OPINION: Anti money-laundering – why are housebuilders treated differently to estate agents?

 Tim Barnett is CEO of Credas – an anti-money laundering technology platform – and he asks a very relevant question. Why don’t housebuilders have the same obligations as estate agents when it comes to anti money-laundering checks?

Each year there are over 1.5 million homes listed for sale in the UK and the potential sellers of each all require anti-money laundering checks – often there’s more than one check per property in the case of joint ownership.

Since June 2017 property buyers, at the point that an offer is accepted, are required to provide identification for the purposes of the agent carrying out such checks too. Not to mention the doubling up of checks by the legal representatives in each sale and purchase.

So the consequence of the regulations therefore is that far more AML checks are carried out each year than actual sales transactions – millions more.     

In other words the Government, in all its wisdom, is taking the question of clean money for property purposes rather seriously and no more so than against a backdrop of rising terrorist threats, organised criminal activity and sanctions on those connected to regimes that do bad things.

And so, it’s more difficult these days to wash your bad cash through the property industry and as AML technology continues to improve and government tightens the rules further as they seem set to do, the prospect of ‘bad guys’ using this industry to clean their ill-gotten gains diminishes and we can all hold our heads up high as not being complicit in such activities. 

Except for one glaring anomaly – in fact 209,393 of them.

Because, did you know that of all the new homes built and sold each year in the UK, none are subject to anti-money laundering checks by the housebuilder selling them?

Yes, the lawyers for each purchaser will do their AML checks I’m sure, however doesn’t this two-tier system make you wonder why, if house builders are exempt, estate agents are compelled to shoulder their own separate AML burden?

The government can’t have it both ways – it’s either important at the point of sale and purchase as in the case of estate agents listings and offers, or it’s not – as seemingly in the case of new homes developers.  

In the last 12 month period that figures are available for and based upon EPCs issued on new homes, that’s 209,393 opportunities for money to be laundered through the system.

Worse, this is not just nearly a quarter of a million loopholes but loopholes that are on average worth £367,200 per time. This makes for a frankly astonishing and wholly unacceptable gap of £76.9 billion in money laundering opportunity for criminal gangs, ISIS, sanctioned oligarchs and the like.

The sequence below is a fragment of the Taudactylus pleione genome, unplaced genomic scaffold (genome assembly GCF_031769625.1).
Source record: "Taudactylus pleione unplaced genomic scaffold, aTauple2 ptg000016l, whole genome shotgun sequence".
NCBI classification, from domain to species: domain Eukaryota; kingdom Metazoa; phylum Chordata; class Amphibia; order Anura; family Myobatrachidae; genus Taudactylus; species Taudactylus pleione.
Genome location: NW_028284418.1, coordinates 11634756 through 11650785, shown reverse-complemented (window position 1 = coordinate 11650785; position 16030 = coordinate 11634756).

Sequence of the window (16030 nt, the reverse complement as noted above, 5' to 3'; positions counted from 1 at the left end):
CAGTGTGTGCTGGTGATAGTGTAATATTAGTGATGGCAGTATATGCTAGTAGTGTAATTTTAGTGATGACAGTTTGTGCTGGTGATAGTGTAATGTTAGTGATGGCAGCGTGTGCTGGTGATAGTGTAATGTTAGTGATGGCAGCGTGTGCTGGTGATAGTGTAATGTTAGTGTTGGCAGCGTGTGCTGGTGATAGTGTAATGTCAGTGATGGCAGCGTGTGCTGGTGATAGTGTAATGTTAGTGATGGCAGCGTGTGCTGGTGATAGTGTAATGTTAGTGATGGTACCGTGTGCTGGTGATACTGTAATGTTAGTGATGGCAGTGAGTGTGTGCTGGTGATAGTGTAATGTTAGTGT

I find it incredible that the UK Government has allowed this gaping chasm of unlawful funds fiddling to remain open. 

Our research suggests that Britain is the second most prolific country on the planet for money laundering activity. It’s estimated that £87.9bn of dodgy money is filtered through the UK each year, second only to the USA which tops the table at a staggering £216bn.

When looking proportionally at the estimated amount of cash laundered in each country as a factor of GDP, Britain at 4.3% of GDP is fourth in the rankings below Belgium, Luxembourg and Israel.

I humbly suggest that politicians might bring themselves to closing this new homes sector disparity if we as a nation want to be able to hold our heads up high amongst others on the world stage rather than resembling a nation that seemingly does not care much about such things at all.

It would seem all too easy to do so, wouldn’t it? 

Homesearch EOS

Email the story to a friend


  1. SteveJ

    Sorry, but this whole article is a load of rubbish. I think Mr Barnett might want to actually speak to some housebuilders to see the level of checks in place. “Because, did you know that of all the new homes built and sold each year in the UK, none are subject to anti-money laundering checks by the housebuilder selling them” – this is factually incorrect.

    1. janbyerss

      He is talking total s+++

    2. localagent735

      i agree that there are probably some that do. We purchased a Cala home property in 2019 and didn’t get asked to proof funds or do any AML checks

  2. Woodentop

    I think he was referring to this ….

    While estate agents must be registered for anti-money-laundering purposes, developers who set up their own staffed sales offices on sites do not.
    The anomaly has emerged because developers are regarded as peer to peer or private sellers, which means, despite the fact they are selling properties on a commercial basis, they have no responsibilities when it comes to checking the identity of the buyer for AML purposes.

    1. janbyerss

      I am a developer we always do AML

  3. ARC

    The point that our esteemed author doesn’t understand or has not bothered to research is that the vast majority of developers (and certainly all the PLCs and therefore the vast majority of the transactions) do their AML checks whether ‘required to by law’ or not.

    The other point being that the buyers conveyancer in all of these instances will also have done AML checks on their clients as required by law.


You must be logged in to report this comment!

Comments are closed.

Thank you for signing up to our newsletter, we have sent you an email asking you to confirm your subscription. Additionally if you would like to create a free EYE account which allows you to comment on news stories and manage your email subscriptions please enter a password below.